Recommendations for initiation and cessation of enzyme replacement therapy in patients with Fabry disease: the European Fabry Working Group consensus document
Biegstraaten, Marieke; Arngrímsson, R; Barbey, F; Boks, L; Cecchi, Franco; Deegan, PB; Feldt-Rasmussen, Ulla; Geberhiwot, T; Germain, DP; Hendriksz, C; Hughes, DA; Kantola, I; Karabul, N; Lavery, C; Linthorst, GE; Mehta, A; van de Mheen, E; Oliveira, JP; Parini, R; Ramaswami, Uma; Rudnicki, M; Serra, A; Sommer, Claudia; Sunder-Plassmann, G; Svarstad, Einar; Sweeb, A; Terryn, W; Tylki-Szymanska, A; Tøndel, Camilla; Vujkovac, B; Weidemann, Frank; Wijburg, FA; Woolfson, P; Hollak, CE.
Peer reviewed, Journal article
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Original versionOrphanet Journal of Rare Diseases 2015, 10(1):36 https://doi.org/10.1186/s13023-015-0253-6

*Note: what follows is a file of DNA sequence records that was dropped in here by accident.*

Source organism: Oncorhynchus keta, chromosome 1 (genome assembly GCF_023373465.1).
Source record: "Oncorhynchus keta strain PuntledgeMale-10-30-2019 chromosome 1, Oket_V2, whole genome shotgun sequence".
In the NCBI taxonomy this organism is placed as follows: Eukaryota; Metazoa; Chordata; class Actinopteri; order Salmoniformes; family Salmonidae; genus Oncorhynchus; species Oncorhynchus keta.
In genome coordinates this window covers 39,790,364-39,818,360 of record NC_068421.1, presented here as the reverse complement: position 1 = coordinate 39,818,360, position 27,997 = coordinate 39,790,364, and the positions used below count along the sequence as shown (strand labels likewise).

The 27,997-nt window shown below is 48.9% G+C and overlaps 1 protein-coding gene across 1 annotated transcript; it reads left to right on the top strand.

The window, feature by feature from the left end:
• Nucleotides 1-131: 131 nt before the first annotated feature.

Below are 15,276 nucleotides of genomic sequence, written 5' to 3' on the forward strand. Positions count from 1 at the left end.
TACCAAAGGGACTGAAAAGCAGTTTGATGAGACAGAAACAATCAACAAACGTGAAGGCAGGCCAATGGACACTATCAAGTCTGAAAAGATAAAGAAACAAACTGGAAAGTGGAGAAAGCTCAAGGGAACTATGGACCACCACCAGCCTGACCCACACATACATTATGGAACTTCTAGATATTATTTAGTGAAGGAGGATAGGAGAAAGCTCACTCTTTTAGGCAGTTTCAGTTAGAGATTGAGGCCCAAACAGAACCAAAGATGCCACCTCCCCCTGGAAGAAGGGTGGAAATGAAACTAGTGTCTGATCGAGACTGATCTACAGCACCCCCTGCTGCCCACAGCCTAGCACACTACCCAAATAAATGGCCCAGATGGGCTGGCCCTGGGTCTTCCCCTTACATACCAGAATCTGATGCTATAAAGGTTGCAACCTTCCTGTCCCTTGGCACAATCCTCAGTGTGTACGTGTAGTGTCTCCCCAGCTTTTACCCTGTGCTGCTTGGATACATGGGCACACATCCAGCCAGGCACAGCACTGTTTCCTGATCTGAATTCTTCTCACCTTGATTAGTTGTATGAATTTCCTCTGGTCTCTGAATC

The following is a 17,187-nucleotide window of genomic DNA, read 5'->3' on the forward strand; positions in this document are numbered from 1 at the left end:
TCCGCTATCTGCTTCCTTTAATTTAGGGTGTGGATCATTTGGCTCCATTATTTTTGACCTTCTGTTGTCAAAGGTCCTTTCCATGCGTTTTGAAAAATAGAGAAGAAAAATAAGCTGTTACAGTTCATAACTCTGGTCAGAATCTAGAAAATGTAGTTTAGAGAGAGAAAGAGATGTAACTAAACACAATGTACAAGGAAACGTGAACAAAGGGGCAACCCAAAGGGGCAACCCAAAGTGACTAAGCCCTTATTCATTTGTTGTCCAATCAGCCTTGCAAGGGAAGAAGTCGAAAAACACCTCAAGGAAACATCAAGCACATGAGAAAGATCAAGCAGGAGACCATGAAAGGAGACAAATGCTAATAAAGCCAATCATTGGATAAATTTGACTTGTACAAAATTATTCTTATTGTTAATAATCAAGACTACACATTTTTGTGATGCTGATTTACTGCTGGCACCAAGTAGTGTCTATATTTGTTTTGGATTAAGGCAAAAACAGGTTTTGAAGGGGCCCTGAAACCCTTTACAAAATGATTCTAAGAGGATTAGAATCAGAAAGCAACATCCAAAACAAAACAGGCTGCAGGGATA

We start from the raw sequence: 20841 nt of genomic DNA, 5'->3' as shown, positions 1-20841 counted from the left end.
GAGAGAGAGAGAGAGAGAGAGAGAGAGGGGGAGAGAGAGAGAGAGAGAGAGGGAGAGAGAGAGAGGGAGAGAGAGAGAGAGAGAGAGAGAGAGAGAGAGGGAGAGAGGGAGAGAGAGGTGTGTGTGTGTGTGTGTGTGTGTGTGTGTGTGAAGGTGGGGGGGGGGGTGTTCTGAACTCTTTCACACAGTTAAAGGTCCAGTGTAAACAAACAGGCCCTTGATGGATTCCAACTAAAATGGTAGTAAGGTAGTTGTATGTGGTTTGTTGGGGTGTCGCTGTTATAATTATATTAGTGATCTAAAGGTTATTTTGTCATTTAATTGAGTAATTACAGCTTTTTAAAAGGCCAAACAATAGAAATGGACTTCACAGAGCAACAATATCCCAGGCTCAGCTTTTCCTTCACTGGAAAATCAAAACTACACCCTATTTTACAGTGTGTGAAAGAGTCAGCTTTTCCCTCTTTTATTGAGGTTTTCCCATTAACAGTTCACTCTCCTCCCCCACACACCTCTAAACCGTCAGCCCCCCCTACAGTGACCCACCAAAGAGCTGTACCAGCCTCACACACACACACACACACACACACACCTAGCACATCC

Introduction Fabry disease (FD) is a lysosomal storage disorder resulting in progressive nervous system, kidney and heart disease. Enzyme replacement therapy (ERT) may halt or attenuate disease progression. Since administration is burdensome and expensive, appropriate use is mandatory. We aimed to define European consensus recommendations for the initiation and cessation of ERT in patients with FD. Methods A Delphi procedure was conducted with an online survey (n = 28) and a meeting (n = 15). Patient organization representatives were present at the meeting to give their views. Recommendations were accepted with ≥75% agreement and no disagreement. Results For classically affected males, consensus was achieved that ERT is recommended as soon as there are early clinical signs of kidney, heart or brain involvement, but may be considered in patients of ≥16 years in the absence of clinical signs or symptoms of organ involvement. Classically affected females and males with non-classical FD should be treated as soon as there are early clinical signs of kidney, heart or brain involvement, while treatment may be considered in females with non-classical FD with early clinical signs that are considered to be due to FD. Consensus was achieved that treatment should not be withheld from patients with severe renal insufficiency (GFR < 45 ml/min/1.73 m2) and from those on dialysis or with cognitive decline, but carefully considered on an individual basis. Stopping ERT may be considered in patients with end stage FD or other co-morbidities, leading to a life expectancy of <1 year. In those with cognitive decline of any cause, or lack of response for 1 year when the sole indication for ERT is neuropathic pain, stopping ERT may be considered. Also, in patients with end stage renal disease, without an option for renal transplantation, in combination with advanced heart failure (NYHA class IV), cessation of ERT should be considered. ERT in patients who are non-compliant or fail to attend regularly at visits should be stopped. Conclusion The recommendations can be used as a benchmark for initiation and cessation of ERT, although final decisions should be made on an individual basis. Future collaborative efforts are needed for optimization of these recommendations.